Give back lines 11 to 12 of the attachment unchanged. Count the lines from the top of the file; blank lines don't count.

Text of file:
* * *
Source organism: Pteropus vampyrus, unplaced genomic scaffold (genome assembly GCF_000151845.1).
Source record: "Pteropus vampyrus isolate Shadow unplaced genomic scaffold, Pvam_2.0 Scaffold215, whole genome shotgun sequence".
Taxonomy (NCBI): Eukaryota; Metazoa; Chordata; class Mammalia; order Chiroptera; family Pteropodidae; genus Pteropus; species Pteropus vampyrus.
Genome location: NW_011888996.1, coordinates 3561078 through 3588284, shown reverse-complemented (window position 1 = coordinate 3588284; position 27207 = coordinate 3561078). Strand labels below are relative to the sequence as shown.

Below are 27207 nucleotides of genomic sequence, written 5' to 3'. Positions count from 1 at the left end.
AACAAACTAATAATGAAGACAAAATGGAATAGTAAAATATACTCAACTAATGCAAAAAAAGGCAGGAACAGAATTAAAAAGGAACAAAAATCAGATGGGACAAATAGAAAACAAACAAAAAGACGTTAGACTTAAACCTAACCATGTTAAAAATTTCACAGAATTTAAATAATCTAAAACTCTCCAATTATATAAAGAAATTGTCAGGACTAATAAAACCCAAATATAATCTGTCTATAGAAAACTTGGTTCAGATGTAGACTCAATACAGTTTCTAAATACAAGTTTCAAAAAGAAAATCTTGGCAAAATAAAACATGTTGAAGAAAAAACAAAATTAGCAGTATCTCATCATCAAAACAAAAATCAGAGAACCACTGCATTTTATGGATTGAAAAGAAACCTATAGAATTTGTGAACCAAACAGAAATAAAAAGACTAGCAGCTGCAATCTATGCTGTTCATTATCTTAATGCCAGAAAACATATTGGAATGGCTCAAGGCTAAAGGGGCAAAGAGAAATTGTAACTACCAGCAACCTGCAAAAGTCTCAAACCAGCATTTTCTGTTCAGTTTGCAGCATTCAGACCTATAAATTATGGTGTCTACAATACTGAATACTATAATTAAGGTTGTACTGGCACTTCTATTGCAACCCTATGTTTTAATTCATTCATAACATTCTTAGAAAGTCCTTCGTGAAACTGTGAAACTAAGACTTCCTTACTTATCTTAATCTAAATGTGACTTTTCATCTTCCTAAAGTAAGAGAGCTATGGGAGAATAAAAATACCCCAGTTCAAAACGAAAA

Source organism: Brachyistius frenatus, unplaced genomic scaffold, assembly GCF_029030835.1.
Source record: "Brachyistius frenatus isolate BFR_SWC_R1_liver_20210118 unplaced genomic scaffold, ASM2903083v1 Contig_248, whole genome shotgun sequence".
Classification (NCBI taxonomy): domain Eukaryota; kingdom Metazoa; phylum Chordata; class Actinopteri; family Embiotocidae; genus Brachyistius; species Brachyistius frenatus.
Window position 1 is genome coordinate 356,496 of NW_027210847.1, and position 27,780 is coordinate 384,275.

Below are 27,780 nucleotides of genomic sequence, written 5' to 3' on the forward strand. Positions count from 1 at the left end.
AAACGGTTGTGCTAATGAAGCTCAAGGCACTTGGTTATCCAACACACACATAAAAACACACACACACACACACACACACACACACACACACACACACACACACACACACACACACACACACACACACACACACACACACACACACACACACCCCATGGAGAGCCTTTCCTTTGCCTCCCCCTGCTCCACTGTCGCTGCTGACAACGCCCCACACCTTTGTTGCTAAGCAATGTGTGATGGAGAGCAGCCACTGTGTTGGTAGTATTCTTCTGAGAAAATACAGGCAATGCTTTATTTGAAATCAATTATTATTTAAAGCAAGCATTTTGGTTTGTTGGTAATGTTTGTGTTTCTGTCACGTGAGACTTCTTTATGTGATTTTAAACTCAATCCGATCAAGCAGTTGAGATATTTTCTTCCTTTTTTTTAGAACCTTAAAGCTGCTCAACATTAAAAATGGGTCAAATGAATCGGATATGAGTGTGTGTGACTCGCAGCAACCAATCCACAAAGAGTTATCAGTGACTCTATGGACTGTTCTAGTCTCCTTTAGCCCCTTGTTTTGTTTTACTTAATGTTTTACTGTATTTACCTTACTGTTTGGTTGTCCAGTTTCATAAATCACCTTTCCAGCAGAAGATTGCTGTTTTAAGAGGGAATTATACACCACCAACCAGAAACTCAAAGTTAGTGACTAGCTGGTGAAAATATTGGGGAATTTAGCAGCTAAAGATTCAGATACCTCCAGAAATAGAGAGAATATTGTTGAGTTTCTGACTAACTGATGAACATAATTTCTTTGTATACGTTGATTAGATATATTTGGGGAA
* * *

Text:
Below are 27,780 nucleotides of genomic sequence, written 5' to 3' on the forward strand. Positions count from 1 at the left end.
AAACGGTTGTGCTAATGAAGCTCAAGGCACTTGGTTATCCAACACACACATAAAAACACACACACACACACACACACACACACACACACACACACACACACACACACACACACACACACACACACACACACACACACACACACACACACACCCCATGGAGAGCCTTTCCTTTGCCTCCCCCTGCTCCACTGTCGCTGCTGACAACGCCCCACACCTTTGTTGCTAAGCAATGTGTGATGGAGAGCAGCCACTGTGTTGGTAGTATTCTTCTGAGAAAATACAGGCAATGCTTTATTTGAAATCAATTATTATTTAAAGCAAGCATTTTGGTTTGTTGGTAATGTTTGTGTTTCTGTCACGTGAGACTTCTTTATGTGATTTTAAACTCAATCCGATCAAGCAGTTGAGATATTTTCTTCCTTTTTTTTAGAACCTTAAAGCTGCTCAACATTAAAAATGGGTCAAATGAATCGGATATGAGTGTGTGTGACTCGCAGCAACCAATCCACAAAGAGTTATCAGTGACTCTATGGACTGTTCTAGTCTCCTTTAGCCCCTTGTTTTGTTTTACTTAATGTTTTACTGTATTTACCTTACTGTTTGGTTGTCCAGTTTCATAAATCACCTTTCCAGCAGAAGATTGCTGTTTTAAGAGGGAATTATACACCACCAACCAGAAACTCAAAGTTAGTGACTAGCTGGTGAAAATATTGGGGAATTTAGCAGCTAAAGATTCAGATACCTCCAGAAATAGAGAGAATATTGTTGAGTTTCTGACTAACTGATGAACATAATTTCTTTGTATACGTTGATTAGATATATTTGGGGAA